The improvement obtained for the diagnostic diagram of the analysis of Galactic H II regions in Section 4.1 also has important implications for determining extragalactic abundances and population histories of starburst galaxies.
With regard to this, Thornley et al. (2000) carried out detailed starburst modelling of the [Ne III] 15.6 μm / [Ne II] 12.8 μm ratio of H II regions ionized by clusters of stars. As was shown above, the hottest stars in such models are responsible for producing large nebular [Ne III] 15.6 μm / [Ne II] 12.8 μm ratios. Hence, the low ratios actually observed led to the conclusion that the relative number of hot stars is small due to aging of the starburst systems. Thus, the solution of the Ne III problem has important consequences for the interpretation of these extragalactic fine-structure line observations, since the conclusion that due to the low [Ne III] 15.6 μm / [Ne II] 12.8 μm ratios obtained, the hottest stars as dominant contributors to the ionization of the starburst galaxies have to be removed, has obviously to be proven.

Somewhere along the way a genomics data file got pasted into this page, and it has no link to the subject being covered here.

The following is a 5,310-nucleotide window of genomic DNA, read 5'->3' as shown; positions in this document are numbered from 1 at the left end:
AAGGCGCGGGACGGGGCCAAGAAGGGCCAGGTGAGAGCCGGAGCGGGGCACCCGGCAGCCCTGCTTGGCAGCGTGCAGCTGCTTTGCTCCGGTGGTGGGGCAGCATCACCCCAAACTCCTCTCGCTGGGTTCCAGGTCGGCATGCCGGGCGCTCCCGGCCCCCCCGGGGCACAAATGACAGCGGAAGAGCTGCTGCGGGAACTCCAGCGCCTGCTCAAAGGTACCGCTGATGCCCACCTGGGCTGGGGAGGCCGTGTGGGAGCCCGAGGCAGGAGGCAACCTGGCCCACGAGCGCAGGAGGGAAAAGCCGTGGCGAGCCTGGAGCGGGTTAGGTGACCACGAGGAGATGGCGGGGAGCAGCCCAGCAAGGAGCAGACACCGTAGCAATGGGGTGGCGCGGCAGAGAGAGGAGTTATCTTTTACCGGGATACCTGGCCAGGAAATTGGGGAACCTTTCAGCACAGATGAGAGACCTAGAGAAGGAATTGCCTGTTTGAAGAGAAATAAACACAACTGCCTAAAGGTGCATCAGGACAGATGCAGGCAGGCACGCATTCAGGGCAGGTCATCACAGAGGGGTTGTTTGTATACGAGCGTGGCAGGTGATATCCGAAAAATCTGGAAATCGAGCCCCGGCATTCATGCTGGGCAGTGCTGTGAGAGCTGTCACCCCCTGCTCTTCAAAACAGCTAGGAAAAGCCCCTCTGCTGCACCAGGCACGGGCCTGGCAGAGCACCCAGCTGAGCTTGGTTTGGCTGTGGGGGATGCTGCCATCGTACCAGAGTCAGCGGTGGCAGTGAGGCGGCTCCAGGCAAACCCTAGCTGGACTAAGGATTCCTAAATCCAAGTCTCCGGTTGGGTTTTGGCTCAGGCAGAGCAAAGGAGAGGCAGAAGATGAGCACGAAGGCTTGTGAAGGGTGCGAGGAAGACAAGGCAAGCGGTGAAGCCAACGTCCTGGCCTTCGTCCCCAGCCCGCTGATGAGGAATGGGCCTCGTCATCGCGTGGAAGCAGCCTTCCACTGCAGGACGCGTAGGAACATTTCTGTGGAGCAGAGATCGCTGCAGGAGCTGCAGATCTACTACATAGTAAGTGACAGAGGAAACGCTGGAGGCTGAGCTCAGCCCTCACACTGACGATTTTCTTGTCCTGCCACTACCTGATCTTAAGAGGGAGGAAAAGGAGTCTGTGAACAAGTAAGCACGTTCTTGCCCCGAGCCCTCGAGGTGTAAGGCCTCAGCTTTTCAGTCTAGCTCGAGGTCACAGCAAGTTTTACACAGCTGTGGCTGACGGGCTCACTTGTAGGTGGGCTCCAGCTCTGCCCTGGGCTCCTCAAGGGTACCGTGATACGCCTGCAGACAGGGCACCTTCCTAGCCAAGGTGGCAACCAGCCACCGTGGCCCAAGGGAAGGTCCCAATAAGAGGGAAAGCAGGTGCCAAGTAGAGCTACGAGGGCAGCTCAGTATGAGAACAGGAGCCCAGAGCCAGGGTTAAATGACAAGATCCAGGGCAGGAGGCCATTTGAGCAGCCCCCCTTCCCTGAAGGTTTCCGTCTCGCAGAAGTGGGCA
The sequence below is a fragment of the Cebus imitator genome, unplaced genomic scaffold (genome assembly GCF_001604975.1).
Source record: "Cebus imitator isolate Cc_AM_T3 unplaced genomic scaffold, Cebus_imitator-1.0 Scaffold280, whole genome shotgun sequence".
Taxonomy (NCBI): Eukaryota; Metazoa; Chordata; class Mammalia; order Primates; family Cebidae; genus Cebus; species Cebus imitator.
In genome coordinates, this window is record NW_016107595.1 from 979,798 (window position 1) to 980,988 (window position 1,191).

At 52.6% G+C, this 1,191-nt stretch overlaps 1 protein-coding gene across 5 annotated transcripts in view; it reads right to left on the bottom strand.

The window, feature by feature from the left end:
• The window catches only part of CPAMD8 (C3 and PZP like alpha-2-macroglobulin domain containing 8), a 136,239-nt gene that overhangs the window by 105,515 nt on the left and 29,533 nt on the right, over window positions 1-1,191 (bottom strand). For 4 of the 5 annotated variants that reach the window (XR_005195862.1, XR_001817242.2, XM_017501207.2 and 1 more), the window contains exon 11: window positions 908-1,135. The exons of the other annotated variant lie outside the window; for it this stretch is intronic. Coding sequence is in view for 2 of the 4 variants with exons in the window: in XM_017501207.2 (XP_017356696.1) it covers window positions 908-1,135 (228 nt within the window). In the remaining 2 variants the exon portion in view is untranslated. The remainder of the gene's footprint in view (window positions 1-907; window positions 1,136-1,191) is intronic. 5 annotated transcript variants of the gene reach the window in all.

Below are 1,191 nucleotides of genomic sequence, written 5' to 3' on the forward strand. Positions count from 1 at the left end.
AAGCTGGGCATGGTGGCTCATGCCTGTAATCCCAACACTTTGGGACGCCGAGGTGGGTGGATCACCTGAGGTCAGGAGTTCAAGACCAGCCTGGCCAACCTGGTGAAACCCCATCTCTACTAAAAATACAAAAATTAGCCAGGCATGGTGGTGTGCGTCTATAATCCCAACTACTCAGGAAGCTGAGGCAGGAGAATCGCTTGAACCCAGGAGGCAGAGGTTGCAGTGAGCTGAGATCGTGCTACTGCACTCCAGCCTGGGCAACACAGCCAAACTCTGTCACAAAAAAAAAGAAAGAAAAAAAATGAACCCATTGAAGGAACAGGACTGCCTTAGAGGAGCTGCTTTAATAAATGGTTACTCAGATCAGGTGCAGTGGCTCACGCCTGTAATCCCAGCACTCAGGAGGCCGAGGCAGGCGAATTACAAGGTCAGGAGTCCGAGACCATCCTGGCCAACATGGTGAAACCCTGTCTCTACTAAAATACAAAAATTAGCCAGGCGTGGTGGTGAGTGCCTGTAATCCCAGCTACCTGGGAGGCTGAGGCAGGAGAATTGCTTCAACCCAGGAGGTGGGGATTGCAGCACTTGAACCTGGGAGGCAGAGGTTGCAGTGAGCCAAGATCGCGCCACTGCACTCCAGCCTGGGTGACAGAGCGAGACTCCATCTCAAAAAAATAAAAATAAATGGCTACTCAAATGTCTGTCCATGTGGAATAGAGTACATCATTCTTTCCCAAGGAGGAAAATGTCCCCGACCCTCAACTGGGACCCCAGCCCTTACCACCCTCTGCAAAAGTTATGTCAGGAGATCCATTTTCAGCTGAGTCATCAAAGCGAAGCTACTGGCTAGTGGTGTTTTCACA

Figure 9: Calculated spectral energy distribution of a typical O star. The spectrum represents the result of the WM-basic model (Pauldrach et al. 2001), and the thick line represents the result of a corresponding COSTAR model (Schaerer & de Koter 1997).
In order to tackle this challenge, Sternberg et al. (2002) computed spectral energy distributions of time-evolving stellar clusters, on basis of a large grid of calculated NLTE spectral energy distributions of O and early B-type stars in the hot, luminous part (Teff > 25 000 K) of the HR diagram, from which models of stars following evolutionary tracks are suitably interpolated, and which are the major contributors to the Lyman and He I fluxes. The SEDs used rely on recent improvements of modelling expanding NLTE atmospheres of Hot Stars (Pauldrach et al. 2001). As an example of the individual models used, Figure 9 shows the calculated spectral energy distribution of a typical O star compared to the corresponding result of an NLTE model of Schaerer & de Koter (1997).